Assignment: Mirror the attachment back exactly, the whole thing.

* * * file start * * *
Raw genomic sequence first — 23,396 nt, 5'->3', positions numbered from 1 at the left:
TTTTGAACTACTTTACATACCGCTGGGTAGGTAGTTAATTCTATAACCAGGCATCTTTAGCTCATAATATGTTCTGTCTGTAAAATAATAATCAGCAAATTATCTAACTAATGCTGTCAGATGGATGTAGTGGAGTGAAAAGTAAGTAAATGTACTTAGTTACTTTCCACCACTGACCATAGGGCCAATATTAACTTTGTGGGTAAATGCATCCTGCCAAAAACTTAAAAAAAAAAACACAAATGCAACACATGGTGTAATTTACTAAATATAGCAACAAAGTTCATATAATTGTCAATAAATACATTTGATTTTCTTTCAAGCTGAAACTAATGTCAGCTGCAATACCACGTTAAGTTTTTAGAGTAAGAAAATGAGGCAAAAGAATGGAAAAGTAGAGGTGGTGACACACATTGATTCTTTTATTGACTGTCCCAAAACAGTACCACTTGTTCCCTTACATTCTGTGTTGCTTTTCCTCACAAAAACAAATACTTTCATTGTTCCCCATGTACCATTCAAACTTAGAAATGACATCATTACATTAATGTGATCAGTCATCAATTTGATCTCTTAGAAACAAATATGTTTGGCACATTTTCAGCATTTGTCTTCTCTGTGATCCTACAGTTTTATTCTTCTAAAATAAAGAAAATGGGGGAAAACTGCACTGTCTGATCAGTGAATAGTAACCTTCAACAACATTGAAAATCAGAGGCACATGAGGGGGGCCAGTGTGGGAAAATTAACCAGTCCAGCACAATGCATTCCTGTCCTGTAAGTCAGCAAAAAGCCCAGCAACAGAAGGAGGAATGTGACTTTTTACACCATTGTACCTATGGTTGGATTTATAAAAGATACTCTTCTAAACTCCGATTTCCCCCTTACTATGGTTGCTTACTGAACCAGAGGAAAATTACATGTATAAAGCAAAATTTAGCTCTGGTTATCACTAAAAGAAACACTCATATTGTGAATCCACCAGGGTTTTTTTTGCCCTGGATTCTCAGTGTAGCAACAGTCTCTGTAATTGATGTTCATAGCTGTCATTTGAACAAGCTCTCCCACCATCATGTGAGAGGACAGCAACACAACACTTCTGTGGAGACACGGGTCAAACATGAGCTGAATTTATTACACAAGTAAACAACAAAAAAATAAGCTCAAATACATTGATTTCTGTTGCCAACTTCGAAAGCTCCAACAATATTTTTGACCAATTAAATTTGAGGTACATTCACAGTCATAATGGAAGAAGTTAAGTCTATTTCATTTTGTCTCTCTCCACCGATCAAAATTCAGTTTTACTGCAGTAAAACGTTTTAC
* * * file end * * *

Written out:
Raw genomic sequence first — 23,396 nt, 5'->3', positions numbered from 1 at the left:
TTTTGAACTACTTTACATACCGCTGGGTAGGTAGTTAATTCTATAACCAGGCATCTTTAGCTCATAATATGTTCTGTCTGTAAAATAATAATCAGCAAATTATCTAACTAATGCTGTCAGATGGATGTAGTGGAGTGAAAAGTAAGTAAATGTACTTAGTTACTTTCCACCACTGACCATAGGGCCAATATTAACTTTGTGGGTAAATGCATCCTGCCAAAAACTTAAAAAAAAAAACACAAATGCAACACATGGTGTAATTTACTAAATATAGCAACAAAGTTCATATAATTGTCAATAAATACATTTGATTTTCTTTCAAGCTGAAACTAATGTCAGCTGCAATACCACGTTAAGTTTTTAGAGTAAGAAAATGAGGCAAAAGAATGGAAAAGTAGAGGTGGTGACACACATTGATTCTTTTATTGACTGTCCCAAAACAGTACCACTTGTTCCCTTACATTCTGTGTTGCTTTTCCTCACAAAAACAAATACTTTCATTGTTCCCCATGTACCATTCAAACTTAGAAATGACATCATTACATTAATGTGATCAGTCATCAATTTGATCTCTTAGAAACAAATATGTTTGGCACATTTTCAGCATTTGTCTTCTCTGTGATCCTACAGTTTTATTCTTCTAAAATAAAGAAAATGGGGGAAAACTGCACTGTCTGATCAGTGAATAGTAACCTTCAACAACATTGAAAATCAGAGGCACATGAGGGGGGCCAGTGTGGGAAAATTAACCAGTCCAGCACAATGCATTCCTGTCCTGTAAGTCAGCAAAAAGCCCAGCAACAGAAGGAGGAATGTGACTTTTTACACCATTGTACCTATGGTTGGATTTATAAAAGATACTCTTCTAAACTCCGATTTCCCCCTTACTATGGTTGCTTACTGAACCAGAGGAAAATTACATGTATAAAGCAAAATTTAGCTCTGGTTATCACTAAAAGAAACACTCATATTGTGAATCCACCAGGGTTTTTTTTGCCCTGGATTCTCAGTGTAGCAACAGTCTCTGTAATTGATGTTCATAGCTGTCATTTGAACAAGCTCTCCCACCATCATGTGAGAGGACAGCAACACAACACTTCTGTGGAGACACGGGTCAAACATGAGCTGAATTTATTACACAAGTAAACAACAAAAAAATAAGCTCAAATACATTGATTTCTGTTGCCAACTTCGAAAGCTCCAACAATATTTTTGACCAATTAAATTTGAGGTACATTCACAGTCATAATGGAAGAAGTTAAGTCTATTTCATTTTGTCTCTCTCCACCGATCAAAATTCAGTTTTACTGCAGTAAAACGTTTTAC